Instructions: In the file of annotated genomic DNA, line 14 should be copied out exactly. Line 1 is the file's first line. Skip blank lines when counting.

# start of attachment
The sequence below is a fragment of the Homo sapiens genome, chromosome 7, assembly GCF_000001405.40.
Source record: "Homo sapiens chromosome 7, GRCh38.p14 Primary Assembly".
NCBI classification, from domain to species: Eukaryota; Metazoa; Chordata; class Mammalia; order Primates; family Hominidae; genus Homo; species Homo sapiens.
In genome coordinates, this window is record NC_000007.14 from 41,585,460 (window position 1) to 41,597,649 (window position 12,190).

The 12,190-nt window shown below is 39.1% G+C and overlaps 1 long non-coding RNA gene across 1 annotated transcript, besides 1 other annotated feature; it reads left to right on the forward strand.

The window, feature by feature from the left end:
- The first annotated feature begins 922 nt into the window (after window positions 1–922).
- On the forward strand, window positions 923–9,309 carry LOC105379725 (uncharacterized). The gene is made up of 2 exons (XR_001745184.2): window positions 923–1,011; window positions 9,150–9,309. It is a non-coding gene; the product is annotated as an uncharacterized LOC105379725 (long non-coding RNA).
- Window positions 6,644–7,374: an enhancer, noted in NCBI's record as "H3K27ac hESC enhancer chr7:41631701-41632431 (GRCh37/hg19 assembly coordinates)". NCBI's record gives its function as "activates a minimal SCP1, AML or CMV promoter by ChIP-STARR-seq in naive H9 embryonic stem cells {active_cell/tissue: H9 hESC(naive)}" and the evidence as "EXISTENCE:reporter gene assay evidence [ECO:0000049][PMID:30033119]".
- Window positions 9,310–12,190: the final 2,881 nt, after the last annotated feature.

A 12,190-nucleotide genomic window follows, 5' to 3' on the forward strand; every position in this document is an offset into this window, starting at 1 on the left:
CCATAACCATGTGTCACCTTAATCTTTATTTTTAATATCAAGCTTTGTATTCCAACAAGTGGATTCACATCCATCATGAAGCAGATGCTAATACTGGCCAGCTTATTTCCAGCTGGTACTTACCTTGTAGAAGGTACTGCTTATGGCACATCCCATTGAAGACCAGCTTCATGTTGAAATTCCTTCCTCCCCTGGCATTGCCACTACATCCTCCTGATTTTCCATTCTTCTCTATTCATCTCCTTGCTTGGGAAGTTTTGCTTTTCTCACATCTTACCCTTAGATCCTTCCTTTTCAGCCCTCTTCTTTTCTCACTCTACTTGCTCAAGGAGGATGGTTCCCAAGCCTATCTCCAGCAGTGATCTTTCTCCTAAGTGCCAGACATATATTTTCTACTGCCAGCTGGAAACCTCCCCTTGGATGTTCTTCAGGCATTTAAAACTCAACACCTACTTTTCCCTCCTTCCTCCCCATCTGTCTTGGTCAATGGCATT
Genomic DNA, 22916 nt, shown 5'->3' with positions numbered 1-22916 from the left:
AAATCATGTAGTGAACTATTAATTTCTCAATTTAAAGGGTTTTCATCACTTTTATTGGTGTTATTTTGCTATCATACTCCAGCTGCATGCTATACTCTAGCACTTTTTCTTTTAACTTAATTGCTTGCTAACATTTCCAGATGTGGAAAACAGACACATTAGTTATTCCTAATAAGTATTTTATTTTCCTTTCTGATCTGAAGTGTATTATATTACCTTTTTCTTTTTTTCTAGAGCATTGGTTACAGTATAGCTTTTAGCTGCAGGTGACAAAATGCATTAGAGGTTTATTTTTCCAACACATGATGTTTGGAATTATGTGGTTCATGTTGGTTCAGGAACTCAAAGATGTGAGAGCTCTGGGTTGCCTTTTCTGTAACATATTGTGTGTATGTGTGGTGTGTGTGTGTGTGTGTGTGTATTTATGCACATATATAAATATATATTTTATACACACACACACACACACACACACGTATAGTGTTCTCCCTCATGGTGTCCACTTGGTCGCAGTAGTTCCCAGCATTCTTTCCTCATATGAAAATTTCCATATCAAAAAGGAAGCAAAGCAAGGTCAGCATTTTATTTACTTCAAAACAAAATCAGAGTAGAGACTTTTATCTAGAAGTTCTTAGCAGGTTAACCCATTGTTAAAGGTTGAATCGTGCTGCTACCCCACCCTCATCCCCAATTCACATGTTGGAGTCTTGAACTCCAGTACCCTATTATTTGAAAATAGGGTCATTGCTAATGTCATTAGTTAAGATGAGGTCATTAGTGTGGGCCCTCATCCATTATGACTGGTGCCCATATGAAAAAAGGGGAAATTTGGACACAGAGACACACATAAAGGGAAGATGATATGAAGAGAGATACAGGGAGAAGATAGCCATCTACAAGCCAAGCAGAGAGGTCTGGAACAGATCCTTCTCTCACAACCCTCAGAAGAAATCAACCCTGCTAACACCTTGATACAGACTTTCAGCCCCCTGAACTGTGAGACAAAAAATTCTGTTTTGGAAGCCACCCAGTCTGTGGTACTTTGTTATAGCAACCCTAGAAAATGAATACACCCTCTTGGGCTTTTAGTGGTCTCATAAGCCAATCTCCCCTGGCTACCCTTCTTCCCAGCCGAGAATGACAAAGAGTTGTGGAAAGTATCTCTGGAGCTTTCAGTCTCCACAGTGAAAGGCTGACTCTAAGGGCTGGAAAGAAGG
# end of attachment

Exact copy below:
AAATCATGTAGTGAACTATTAATTTCTCAATTTAAAGGGTTTTCATCACTTTTATTGGTGTTATTTTGCTATCATACTCCAGCTGCATGCTATACTCTAGCACTTTTTCTTTTAACTTAATTGCTTGCTAACATTTCCAGATGTGGAAAACAGACACATTAGTTATTCCTAATAAGTATTTTATTTTCCTTTCTGATCTGAAGTGTATTATATTACCTTTTTCTTTTTTTCTAGAGCATTGGTTACAGTATAGCTTTTAGCTGCAGGTGACAAAATGCATTAGAGGTTTATTTTTCCAACACATGATGTTTGGAATTATGTGGTTCATGTTGGTTCAGGAACTCAAAGATGTGAGAGCTCTGGGTTGCCTTTTCTGTAACATATTGTGTGTATGTGTGGTGTGTGTGTGTGTGTGTGTGTATTTATGCACATATATAAATATATATTTTATACACACACACACACACACACACACGTATAGTGTTCTCCCTCATGGTGTCCACTTGGTCGCAGTAGTTCCCAGCATTCTTTCCTCATATGAAAATTTCCATATCAAAAAGGAAGCAAAGCAAGGTCAGCATTTTATTTACTTCAAAACAAAATCAGAGTAGAGACTTTTATCTAGAAGTTCTTAGCAGGTTAACCCATTGTTAAAGGTTGAATCGTGCTGCTACCCCACCCTCATCCCCAATTCACATGTTGGAGTCTTGAACTCCAGTACCCTATTATTTGAAAATAGGGTCATTGCTAATGTCATTAGTTAAGATGAGGTCATTAGTGTGGGCCCTCATCCATTATGACTGGTGCCCATATGAAAAAAGGGGAAATTTGGACACAGAGACACACATAAAGGGAAGATGATATGAAGAGAGATACAGGGAGAAGATAGCCATCTACAAGCCAAGCAGAGAGGTCTGGAACAGATCCTTCTCTCACAACCCTCAGAAGAAATCAACCCTGCTAACACCTTGATACAGACTTTCAGCCCCCTGAACTGTGAGACAAAAAATTCTGTTTTGGAAGCCACCCAGTCTGTGGTACTTTGTTATAGCAACCCTAGAAAATGAATACACCCTCTTGGGCTTTTAGTGGTCTCATAAGCCAATCTCCCCTGGCTACCCTTCTTCCCAGCCGAGAATGACAAAGAGTTGTGGAAAGTATCTCTGGAGCTTTCAGTCTCCACAGTGAAAGGCTGACTCTAAGGGCTGGAAAGAAGG